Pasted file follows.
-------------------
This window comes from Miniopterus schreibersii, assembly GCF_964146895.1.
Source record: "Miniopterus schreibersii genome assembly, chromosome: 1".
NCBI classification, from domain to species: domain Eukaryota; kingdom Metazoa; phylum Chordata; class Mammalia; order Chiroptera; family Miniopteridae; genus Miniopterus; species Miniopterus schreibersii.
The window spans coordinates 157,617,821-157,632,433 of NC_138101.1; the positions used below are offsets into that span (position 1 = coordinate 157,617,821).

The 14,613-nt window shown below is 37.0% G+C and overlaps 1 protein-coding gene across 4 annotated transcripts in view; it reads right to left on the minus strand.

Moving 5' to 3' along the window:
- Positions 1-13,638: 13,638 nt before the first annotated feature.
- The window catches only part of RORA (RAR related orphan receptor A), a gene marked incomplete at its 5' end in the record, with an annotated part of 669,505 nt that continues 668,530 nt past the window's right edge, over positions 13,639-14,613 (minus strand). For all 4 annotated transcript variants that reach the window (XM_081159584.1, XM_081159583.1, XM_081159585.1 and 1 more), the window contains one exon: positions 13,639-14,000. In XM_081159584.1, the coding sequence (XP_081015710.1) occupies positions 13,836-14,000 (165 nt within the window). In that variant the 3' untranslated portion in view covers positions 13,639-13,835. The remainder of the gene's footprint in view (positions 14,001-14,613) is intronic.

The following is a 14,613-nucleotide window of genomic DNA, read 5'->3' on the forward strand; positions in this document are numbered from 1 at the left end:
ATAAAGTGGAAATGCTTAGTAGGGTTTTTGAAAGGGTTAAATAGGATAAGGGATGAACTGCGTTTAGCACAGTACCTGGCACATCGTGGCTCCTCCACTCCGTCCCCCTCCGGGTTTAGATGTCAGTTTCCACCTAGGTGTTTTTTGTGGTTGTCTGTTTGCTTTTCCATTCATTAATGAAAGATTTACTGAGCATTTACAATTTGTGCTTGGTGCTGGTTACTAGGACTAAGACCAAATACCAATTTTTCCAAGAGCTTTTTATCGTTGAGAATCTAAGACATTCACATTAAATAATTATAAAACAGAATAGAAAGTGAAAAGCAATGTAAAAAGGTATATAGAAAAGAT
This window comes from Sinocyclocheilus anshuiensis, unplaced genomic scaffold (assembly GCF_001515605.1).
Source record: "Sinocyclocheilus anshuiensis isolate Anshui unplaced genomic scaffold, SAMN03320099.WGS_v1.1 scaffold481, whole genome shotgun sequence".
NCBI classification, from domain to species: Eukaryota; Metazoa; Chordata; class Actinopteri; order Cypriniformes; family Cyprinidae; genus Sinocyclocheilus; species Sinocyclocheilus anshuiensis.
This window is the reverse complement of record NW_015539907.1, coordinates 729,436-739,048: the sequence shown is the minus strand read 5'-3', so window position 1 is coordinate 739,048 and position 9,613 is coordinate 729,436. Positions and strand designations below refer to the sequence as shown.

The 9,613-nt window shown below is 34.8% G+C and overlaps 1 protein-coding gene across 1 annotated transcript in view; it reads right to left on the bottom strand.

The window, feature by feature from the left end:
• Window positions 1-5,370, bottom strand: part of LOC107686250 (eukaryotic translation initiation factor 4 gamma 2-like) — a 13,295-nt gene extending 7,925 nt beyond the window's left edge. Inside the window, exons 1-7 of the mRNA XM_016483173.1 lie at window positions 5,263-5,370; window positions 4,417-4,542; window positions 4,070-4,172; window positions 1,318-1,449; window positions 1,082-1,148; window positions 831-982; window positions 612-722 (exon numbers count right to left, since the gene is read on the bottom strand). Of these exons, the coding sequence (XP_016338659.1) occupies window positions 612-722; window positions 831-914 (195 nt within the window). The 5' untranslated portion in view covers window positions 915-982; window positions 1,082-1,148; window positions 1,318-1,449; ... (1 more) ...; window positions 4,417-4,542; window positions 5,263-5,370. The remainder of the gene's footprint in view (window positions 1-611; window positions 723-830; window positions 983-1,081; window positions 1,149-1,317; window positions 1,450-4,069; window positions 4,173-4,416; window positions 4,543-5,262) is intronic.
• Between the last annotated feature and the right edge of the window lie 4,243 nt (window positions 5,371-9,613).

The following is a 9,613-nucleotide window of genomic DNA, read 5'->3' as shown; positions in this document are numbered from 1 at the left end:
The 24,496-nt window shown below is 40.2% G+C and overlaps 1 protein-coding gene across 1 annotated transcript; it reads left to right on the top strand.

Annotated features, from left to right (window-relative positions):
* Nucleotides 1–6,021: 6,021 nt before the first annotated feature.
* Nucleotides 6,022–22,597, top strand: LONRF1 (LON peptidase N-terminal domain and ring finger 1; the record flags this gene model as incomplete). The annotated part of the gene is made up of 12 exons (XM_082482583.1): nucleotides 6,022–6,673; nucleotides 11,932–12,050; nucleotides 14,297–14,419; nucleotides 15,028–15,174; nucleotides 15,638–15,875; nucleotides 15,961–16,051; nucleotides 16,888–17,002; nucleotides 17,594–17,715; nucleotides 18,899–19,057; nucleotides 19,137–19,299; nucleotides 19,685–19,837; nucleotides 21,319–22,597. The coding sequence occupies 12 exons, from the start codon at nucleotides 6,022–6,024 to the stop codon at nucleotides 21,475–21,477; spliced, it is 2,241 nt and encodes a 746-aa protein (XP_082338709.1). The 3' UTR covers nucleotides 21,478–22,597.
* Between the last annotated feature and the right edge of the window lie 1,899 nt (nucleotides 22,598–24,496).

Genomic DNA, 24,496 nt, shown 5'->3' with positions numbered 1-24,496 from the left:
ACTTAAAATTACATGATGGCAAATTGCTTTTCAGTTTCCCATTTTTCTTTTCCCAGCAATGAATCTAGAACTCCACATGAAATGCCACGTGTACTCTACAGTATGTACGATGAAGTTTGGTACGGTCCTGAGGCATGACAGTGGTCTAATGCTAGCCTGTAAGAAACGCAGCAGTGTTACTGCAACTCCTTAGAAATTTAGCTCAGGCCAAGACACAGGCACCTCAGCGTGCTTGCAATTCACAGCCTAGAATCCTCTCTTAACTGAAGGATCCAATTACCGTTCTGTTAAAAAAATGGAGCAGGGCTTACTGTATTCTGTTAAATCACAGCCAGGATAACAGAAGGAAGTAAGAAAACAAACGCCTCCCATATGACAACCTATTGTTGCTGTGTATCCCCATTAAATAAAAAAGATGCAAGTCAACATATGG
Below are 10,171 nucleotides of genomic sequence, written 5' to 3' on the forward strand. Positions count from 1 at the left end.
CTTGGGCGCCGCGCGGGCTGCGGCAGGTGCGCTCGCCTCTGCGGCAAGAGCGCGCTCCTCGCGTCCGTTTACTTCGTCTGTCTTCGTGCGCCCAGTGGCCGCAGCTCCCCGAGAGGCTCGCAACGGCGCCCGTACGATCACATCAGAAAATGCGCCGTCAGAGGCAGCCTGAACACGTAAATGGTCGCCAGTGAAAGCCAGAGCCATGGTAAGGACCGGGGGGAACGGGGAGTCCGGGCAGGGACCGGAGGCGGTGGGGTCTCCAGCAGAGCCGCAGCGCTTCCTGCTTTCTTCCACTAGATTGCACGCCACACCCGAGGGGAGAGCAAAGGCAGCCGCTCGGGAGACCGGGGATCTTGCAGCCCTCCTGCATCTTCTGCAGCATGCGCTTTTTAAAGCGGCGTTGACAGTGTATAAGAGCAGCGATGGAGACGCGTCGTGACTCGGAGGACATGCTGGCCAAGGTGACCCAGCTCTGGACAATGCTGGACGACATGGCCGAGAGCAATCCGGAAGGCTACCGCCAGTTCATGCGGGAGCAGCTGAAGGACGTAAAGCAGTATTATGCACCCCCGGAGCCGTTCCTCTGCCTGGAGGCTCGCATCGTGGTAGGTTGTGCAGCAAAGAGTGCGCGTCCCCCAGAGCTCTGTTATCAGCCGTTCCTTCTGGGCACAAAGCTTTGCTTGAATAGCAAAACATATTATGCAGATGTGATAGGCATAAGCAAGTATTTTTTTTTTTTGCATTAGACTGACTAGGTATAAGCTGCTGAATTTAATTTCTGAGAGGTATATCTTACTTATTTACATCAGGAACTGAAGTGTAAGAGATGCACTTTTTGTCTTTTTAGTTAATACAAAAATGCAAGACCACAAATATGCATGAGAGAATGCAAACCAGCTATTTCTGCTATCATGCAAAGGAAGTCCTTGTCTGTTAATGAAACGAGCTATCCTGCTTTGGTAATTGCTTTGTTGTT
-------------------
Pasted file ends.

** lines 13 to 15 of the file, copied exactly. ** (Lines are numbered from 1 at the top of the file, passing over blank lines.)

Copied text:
NCBI classification, from domain to species: Eukaryota; Metazoa; Chordata; class Actinopteri; order Cypriniformes; family Cyprinidae; genus Sinocyclocheilus; species Sinocyclocheilus anshuiensis.
This window is the reverse complement of record NW_015539907.1, coordinates 729,436-739,048: the sequence shown is the minus strand read 5'-3', so window position 1 is coordinate 739,048 and position 9,613 is coordinate 729,436. Positions and strand designations below refer to the sequence as shown.

The 9,613-nt window shown below is 34.8% G+C and overlaps 1 protein-coding gene across 1 annotated transcript in view; it reads right to left on the bottom strand.